Here’s a useful article that looks at the fate of university-licensed startup (ULS) life sciencecompanies over the last few years. There are more and more such companies (a greater than tenfold increase in their number since 1990), but a comprehensive look at success rates (and how such rates vary according to the universities involved) has been harder to come by. A lot of work went into this overview, and I’m glad the authors were able to assemble it. They spent a lot of time digging through tech-transfer records and contacting universities to make sure that they’d covered everything, checking venture capital announcements and state corporate registrations, and searching through press releases, LinkedIn pages, and more. The data that they have produced look like the best we have on the subject.


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Starting a business can be very challenging. According to the U.S. Small Business Administration, about half of all new businesses fail within their first five years. There are countless factors that can undermine a company’s chances for success and ultimately doom it. While most of these factors — such as those related to product quality, pricing, and planning — can be blamed on poor management, a business’s chances for success can also depend on outside factors. 


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Silicon Valley has long been known for its “ask forgiveness, not permission” and “move fast and break things” attitudes, but lately it’s had to reckon with the consequences of that mindset. Examples from Uber to WeWork suggest that this modus operandi exposes fast-growing firms to significant risks.


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Most family business founders aspire to build a firm that will last for generations to come. Sadly, that’s a rarity: According to Gallup, less than one-third of global family firms outlive the founder, and a scant 12 percent make it to the third generation.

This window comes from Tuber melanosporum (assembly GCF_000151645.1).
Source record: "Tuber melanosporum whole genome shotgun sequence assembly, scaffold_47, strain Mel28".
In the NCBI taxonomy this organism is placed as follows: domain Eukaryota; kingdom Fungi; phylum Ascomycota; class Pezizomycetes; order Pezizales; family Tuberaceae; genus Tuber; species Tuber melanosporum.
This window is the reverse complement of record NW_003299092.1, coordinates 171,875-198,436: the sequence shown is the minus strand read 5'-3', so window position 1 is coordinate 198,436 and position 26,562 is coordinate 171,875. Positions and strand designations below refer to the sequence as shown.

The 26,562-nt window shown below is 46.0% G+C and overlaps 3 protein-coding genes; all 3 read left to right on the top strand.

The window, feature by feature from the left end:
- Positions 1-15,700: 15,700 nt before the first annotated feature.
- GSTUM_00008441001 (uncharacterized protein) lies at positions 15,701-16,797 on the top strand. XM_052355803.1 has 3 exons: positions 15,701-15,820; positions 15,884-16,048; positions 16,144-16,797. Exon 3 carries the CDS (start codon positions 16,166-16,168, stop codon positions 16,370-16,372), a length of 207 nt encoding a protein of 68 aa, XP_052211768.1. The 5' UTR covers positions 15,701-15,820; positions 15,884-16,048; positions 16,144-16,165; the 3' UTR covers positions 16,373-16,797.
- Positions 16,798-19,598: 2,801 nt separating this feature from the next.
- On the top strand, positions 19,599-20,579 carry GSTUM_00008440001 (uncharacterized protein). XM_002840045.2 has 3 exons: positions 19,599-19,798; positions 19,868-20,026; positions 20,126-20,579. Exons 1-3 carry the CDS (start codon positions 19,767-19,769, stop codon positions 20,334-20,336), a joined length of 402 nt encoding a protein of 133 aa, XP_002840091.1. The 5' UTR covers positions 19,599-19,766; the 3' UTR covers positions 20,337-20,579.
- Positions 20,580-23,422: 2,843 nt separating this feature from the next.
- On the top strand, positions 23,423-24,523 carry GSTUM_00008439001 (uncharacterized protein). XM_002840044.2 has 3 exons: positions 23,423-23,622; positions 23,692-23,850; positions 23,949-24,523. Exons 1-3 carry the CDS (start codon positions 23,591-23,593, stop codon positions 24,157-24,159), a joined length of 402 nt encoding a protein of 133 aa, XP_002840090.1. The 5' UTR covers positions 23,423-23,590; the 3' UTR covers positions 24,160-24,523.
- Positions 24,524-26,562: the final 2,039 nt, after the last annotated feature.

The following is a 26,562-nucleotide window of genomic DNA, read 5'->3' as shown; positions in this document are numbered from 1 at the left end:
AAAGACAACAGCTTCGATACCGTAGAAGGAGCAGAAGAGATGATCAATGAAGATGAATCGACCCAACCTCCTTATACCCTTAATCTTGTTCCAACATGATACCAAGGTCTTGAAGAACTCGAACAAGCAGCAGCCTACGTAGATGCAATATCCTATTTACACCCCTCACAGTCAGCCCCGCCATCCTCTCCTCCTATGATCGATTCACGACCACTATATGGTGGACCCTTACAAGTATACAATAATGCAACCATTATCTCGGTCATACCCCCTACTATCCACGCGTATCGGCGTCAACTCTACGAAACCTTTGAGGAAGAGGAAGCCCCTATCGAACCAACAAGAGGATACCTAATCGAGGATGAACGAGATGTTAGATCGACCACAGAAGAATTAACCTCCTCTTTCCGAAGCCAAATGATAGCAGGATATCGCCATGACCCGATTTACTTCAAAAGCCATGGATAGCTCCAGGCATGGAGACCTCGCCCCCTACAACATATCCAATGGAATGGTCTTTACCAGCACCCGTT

Inadequate succession planning is often blamed for low rates of generational transfer. However, succession is only one facet of a much broader slate of policies and practices that promote longevity in family business. The term for this brand of business discipline is institutionalisation. Without it, family firms are defenceless against the threats to leadership, governance, talent management and decision-making that unavoidably crop up for all organisations that survive past the early developmental stages.


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Coronavirus Map shows spread in Singapore worst hit outside China Business Insider

A map showing the spread of confirmed coronavirus cases in Singapore is going viral in the country.

As of Thursday, the country has recorded 58 cases — making it the country with the highest number of confirmed cases in the world outside China, which has nearly 60,000 cases.

Singapore authorities confirmed eight more cases on Thursday, The Straits Times reported.

The number of infections in Singapore also come just before those on the Diamond Princess, the cruise ship quarantined in Japan which has found 218 infections since last Monday.


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Feb. 10, 2020 -- Linda Larrimore has been getting chemotherapy every other week for 6 years to treat and manage colon cancer.

The chemotherapy is keeping her health stable, so it’s well worth it to the mother and grandmother to regularly get the treatment. Usually, she spends the 4½ hours every other week reading, watching TV, or chatting.